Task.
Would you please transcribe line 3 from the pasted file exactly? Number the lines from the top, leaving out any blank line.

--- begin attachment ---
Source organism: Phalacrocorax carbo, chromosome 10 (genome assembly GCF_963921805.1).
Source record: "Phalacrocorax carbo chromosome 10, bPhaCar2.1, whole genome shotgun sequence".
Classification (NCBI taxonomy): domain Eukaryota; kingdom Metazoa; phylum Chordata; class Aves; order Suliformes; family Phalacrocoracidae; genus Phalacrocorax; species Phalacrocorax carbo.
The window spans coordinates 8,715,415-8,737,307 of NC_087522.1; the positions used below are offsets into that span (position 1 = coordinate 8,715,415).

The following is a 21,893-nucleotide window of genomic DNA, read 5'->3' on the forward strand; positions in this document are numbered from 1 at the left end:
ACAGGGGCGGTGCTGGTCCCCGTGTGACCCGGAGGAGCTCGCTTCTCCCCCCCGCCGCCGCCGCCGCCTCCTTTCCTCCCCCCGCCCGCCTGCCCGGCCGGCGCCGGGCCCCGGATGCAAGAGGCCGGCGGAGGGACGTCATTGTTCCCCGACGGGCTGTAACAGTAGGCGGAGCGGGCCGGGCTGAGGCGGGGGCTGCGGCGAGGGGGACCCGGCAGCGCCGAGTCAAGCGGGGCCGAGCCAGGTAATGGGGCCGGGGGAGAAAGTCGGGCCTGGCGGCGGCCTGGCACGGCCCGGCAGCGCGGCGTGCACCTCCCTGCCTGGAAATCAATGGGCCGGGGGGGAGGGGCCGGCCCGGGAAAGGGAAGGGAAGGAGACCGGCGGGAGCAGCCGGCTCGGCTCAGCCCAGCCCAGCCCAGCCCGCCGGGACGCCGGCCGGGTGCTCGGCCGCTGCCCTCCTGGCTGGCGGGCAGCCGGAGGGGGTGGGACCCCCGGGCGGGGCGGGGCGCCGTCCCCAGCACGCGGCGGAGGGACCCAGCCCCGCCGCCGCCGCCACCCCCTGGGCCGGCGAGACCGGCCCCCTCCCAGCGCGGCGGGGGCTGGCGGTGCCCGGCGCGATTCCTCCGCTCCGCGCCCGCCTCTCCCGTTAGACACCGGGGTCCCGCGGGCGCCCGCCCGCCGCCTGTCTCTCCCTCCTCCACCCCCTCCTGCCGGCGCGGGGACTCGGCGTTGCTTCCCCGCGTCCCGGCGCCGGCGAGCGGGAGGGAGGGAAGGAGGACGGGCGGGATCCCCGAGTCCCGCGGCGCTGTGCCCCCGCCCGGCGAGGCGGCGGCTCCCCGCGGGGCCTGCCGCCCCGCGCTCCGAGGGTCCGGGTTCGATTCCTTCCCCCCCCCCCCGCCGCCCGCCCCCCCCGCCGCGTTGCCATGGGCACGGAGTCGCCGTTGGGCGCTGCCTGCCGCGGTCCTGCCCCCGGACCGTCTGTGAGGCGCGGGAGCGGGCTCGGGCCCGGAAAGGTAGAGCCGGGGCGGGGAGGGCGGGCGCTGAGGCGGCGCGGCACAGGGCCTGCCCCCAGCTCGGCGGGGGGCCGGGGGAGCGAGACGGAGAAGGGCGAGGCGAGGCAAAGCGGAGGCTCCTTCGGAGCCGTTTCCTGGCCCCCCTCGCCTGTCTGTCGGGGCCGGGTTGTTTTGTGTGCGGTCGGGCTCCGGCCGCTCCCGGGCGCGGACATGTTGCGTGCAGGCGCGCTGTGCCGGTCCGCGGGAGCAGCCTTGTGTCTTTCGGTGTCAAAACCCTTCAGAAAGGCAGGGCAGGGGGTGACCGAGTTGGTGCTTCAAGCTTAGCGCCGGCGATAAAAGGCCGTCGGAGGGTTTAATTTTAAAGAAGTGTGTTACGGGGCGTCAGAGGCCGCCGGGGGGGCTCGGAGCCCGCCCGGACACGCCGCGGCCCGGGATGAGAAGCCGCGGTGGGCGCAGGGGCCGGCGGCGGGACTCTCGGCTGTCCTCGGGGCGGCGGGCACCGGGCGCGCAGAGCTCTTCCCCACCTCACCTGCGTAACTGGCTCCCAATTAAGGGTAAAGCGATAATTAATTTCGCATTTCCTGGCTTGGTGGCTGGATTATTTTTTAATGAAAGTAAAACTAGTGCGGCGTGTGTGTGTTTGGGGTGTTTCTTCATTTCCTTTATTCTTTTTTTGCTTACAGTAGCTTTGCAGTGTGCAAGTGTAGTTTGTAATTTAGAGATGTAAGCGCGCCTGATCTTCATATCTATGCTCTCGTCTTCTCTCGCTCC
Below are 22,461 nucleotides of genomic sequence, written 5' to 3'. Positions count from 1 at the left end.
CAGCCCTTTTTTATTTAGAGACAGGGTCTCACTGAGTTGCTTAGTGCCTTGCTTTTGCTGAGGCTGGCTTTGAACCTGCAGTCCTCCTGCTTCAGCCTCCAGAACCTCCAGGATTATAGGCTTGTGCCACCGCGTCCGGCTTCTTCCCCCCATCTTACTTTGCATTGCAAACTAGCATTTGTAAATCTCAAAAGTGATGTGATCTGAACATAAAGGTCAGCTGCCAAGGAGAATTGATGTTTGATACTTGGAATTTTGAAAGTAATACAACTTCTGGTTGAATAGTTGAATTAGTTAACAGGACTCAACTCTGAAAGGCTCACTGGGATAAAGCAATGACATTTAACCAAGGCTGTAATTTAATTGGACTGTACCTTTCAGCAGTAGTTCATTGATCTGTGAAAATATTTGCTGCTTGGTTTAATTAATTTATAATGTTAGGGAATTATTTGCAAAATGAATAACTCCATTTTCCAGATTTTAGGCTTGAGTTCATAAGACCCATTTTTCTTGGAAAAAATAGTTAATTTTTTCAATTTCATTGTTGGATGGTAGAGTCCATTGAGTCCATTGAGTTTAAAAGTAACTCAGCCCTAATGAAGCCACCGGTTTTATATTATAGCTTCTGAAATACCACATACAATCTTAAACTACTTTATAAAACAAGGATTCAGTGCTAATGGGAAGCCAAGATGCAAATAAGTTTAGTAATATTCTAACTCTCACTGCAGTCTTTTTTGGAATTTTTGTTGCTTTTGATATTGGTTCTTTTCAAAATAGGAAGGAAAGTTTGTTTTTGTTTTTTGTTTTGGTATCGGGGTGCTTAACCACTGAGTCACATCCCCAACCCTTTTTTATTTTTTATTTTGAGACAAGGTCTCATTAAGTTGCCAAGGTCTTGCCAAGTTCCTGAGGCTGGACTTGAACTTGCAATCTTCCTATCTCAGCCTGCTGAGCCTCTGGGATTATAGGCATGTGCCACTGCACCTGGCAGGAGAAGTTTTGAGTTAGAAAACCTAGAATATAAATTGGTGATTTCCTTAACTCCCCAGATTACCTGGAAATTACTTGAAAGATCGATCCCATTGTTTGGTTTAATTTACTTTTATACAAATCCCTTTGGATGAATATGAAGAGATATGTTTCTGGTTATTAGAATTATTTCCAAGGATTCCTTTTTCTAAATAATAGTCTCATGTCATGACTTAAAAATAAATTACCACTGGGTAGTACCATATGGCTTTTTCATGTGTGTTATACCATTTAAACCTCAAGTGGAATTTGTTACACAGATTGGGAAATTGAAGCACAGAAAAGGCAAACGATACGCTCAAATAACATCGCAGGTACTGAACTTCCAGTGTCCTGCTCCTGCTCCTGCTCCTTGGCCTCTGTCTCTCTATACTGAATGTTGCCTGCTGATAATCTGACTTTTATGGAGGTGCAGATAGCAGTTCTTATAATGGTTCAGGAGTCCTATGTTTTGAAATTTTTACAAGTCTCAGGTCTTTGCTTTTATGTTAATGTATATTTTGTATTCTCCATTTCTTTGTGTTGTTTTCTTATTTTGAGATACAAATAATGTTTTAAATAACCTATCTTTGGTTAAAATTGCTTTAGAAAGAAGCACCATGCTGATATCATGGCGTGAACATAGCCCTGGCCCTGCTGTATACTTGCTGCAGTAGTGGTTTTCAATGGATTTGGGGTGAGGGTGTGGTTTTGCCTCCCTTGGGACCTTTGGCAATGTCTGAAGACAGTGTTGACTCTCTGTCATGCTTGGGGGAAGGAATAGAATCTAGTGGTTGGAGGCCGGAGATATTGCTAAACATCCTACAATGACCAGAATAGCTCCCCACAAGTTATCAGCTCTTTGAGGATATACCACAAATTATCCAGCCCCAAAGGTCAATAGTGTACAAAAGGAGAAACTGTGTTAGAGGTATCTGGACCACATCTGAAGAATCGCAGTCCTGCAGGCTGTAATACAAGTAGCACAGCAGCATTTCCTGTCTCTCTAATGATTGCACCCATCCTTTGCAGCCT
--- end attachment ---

Classification (NCBI taxonomy): domain Eukaryota; kingdom Metazoa; phylum Chordata; class Aves; order Suliformes; family Phalacrocoracidae; genus Phalacrocorax; species Phalacrocorax carbo.